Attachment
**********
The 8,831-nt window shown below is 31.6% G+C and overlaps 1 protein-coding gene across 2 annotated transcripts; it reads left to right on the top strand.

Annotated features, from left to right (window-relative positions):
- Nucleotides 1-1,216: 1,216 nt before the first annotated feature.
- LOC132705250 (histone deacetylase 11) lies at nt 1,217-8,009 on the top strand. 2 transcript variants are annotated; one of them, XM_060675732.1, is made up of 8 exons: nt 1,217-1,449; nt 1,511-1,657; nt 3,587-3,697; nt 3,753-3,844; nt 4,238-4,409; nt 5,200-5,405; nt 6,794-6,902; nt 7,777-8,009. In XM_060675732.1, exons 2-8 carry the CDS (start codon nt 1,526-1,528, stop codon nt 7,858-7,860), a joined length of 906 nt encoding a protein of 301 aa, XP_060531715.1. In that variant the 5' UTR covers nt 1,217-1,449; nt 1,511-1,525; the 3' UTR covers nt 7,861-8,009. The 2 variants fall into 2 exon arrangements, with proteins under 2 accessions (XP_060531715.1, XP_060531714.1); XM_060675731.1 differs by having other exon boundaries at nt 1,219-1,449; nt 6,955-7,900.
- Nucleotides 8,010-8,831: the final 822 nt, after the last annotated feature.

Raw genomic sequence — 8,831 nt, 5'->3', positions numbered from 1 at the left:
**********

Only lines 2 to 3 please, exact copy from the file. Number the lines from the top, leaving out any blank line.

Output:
Annotated features, from left to right (window-relative positions):
- Nucleotides 1-1,216: 1,216 nt before the first annotated feature.